The Courier-Journal is facing a wave of local and national backlash on social media stemming from an article on the “troubled history” of David Dao, the Elizabethtown, Ky., doctor who was forcibly removed from a United Airlines flight on Sunday.
Cell phone videos of the incident have gone viral and erupted into a public relations nightmare for United, but now The Courier-Journal is in the midst of a headache of its own, as hundreds of social media users around the country have accused the Gannett-owned newspaper of victim-blaming or hyping an incident from 14 years ago in order to gain clicks.
In the original version of the article online, C-J reporter Morgan Watkins wrote that Dao “was arrested in 2003 and eventually convicted of drug-related offenses,” after which he temporarily surrendered his medical license. The headline initially read that Dao had a “troubled past,” with the first sentence of the article stating he “has had a troubled history in Kentucky.” The headline and first paragraph have since been altered, and the story has been significantly revised and updated with additional reporting. The word “troubled” no longer appears anywhere in the article.
The Courier-Journal’s “#BREAKING” tweet on Dao’s past was instantly met with derision across the country, including from many members of the national media who found it distasteful and exploitative. Local WDRB education reporter Toni Konz, who formerly worked at the C-J, tweeted: “Victim shaming is the kind of thing that erodes public confidence in the media. Focus should be on @, not victim.”
Asked about the newspaper’s decision-making process in running the story and their response to critics, Courier-Journal executive editor Joel Christopher told Insider Louisville that he is comfortable with the way they handled the story.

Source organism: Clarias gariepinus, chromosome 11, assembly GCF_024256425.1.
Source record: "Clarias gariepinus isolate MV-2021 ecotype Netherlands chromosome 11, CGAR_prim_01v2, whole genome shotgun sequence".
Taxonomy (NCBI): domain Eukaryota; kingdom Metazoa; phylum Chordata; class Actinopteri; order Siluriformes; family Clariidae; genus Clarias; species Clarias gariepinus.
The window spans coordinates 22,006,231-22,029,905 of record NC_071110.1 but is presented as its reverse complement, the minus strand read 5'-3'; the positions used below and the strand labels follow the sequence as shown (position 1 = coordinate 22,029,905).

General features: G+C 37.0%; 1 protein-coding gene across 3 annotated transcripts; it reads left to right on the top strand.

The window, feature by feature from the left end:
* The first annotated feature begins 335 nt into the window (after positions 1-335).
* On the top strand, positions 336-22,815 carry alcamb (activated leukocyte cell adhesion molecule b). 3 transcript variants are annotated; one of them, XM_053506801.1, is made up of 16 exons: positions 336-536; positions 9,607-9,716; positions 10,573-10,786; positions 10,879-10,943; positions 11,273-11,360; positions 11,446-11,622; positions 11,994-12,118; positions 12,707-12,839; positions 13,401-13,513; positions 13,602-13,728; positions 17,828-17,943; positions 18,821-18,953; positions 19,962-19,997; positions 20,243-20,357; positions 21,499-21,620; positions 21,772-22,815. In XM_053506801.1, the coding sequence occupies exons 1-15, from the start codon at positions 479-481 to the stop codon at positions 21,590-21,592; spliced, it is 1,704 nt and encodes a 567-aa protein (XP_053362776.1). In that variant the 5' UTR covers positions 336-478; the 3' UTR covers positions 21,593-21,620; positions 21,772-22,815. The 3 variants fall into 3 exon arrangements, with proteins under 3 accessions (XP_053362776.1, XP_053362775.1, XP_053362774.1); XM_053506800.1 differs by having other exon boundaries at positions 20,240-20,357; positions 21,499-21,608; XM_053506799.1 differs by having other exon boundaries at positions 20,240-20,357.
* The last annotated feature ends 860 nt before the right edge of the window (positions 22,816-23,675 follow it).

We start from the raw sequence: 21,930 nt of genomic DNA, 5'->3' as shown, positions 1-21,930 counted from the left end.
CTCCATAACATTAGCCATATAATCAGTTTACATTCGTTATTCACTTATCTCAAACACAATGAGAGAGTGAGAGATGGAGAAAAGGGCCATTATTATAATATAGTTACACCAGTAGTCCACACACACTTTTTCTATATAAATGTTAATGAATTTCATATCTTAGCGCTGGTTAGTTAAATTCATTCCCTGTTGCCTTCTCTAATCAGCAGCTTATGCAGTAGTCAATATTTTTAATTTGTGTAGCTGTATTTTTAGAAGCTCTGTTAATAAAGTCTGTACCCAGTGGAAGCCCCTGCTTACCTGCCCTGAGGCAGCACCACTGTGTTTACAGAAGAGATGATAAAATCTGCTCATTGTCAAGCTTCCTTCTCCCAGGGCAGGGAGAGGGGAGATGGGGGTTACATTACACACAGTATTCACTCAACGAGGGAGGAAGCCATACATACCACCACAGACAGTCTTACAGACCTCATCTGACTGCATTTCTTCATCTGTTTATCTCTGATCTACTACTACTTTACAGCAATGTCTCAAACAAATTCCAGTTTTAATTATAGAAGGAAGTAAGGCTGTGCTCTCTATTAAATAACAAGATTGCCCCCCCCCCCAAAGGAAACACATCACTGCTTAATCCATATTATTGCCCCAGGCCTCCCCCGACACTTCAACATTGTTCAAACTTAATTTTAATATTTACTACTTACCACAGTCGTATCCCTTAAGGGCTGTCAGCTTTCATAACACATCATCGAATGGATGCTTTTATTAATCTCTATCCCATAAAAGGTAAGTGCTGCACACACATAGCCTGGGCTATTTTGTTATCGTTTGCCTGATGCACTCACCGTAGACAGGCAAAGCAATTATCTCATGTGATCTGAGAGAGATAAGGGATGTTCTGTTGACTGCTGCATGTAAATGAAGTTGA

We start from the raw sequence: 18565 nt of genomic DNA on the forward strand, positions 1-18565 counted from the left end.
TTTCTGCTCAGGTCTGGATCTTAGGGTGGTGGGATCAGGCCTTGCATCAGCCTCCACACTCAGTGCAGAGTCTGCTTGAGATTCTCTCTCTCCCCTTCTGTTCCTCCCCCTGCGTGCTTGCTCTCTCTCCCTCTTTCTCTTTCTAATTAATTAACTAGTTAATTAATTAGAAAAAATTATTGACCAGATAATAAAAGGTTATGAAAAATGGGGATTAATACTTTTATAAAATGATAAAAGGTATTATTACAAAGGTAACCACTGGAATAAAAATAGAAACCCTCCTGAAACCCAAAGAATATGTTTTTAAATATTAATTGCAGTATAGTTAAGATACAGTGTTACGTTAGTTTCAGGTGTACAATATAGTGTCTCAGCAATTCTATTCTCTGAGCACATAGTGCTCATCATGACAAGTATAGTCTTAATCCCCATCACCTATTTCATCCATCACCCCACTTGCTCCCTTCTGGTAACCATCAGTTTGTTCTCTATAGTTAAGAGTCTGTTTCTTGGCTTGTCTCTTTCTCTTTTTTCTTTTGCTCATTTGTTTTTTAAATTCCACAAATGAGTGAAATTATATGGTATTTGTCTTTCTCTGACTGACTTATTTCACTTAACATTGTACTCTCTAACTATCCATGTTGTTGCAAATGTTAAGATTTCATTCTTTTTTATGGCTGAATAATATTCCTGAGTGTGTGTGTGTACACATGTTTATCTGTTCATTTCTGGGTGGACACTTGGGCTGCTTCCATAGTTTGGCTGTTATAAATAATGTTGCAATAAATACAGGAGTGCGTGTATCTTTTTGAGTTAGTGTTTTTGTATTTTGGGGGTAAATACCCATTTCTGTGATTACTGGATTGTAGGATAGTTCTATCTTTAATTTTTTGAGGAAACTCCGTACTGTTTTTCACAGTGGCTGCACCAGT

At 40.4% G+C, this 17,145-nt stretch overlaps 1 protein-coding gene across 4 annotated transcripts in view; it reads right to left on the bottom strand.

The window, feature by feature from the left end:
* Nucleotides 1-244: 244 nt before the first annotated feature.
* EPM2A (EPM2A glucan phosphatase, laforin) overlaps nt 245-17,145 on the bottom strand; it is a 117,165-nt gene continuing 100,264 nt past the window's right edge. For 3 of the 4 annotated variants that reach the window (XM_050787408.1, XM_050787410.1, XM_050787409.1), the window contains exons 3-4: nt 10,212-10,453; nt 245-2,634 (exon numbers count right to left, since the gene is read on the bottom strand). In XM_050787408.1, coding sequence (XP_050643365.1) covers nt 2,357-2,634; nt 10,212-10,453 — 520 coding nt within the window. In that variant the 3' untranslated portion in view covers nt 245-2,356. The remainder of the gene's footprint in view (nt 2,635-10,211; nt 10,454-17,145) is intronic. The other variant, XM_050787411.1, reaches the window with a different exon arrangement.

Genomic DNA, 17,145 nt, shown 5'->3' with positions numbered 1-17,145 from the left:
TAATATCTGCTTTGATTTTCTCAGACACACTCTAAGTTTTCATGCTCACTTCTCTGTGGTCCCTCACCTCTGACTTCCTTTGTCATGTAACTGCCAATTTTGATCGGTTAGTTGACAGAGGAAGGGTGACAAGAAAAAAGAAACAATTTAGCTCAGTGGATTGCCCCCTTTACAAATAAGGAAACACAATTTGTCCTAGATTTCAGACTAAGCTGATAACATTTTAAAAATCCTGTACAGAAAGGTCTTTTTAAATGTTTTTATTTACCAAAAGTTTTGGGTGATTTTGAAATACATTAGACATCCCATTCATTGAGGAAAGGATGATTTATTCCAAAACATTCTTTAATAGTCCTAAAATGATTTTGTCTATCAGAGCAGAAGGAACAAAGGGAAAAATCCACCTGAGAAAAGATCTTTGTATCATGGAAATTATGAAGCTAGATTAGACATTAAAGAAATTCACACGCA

“There can be reasonable disagreements about at what points you hit publish during iterative reporting,” wrote Christopher. “I’m comfortable with when we decided to publish in this case.”
Christopher continued: “This was one of dozens of pieces we’ve done on the incident, and the doctor’s identity is important to telling the story.
Identifying him without acknowledging his past — which was reported on the Louisville market — would be unusual.”
Asked if Watkins pitched the story or it was assigned to her, Christopher replied that it was assigned, as “she’s one of several reporters who have had a hand in the reporting.”
An updated version of the story states that Dao “is familiar to many Kentuckians who recall his convictions on drug-related offenses in 2004,” a point that was again emphasized by Christopher in a subsequent statement given to the Columbia Journalism Review in response to the backlash.
“Dr. Dao is somebody who is not unfamiliar to people in our coverage area,” stated Christopher. “His original case was pretty high profile. It’s a name that doesn’t come out of the blue. To not acknowledge that history and context would be unusual, frankly.”
According to The Courier-Journal’s online archives, Dao’s legal issues were mentioned in three briefs published in 2003 and 2004, each around four paragraphs long.
Below are a sample of the tweets criticizing The Courier-Journal for the article:
So glad we’re now in the point of a viral news cycle where we tar and feather a guy who never in any way asked for publicity.
— Alex Koppelman (@AlexKoppelman) April 11, 2017
— Andrew Couts (@AndrewCouts) April 11, 2017
— Tracy Clayton (@brokeymcpoverty) April 11, 2017
— Joel (@JoelNihlean) April 11, 2017
This story will be updated.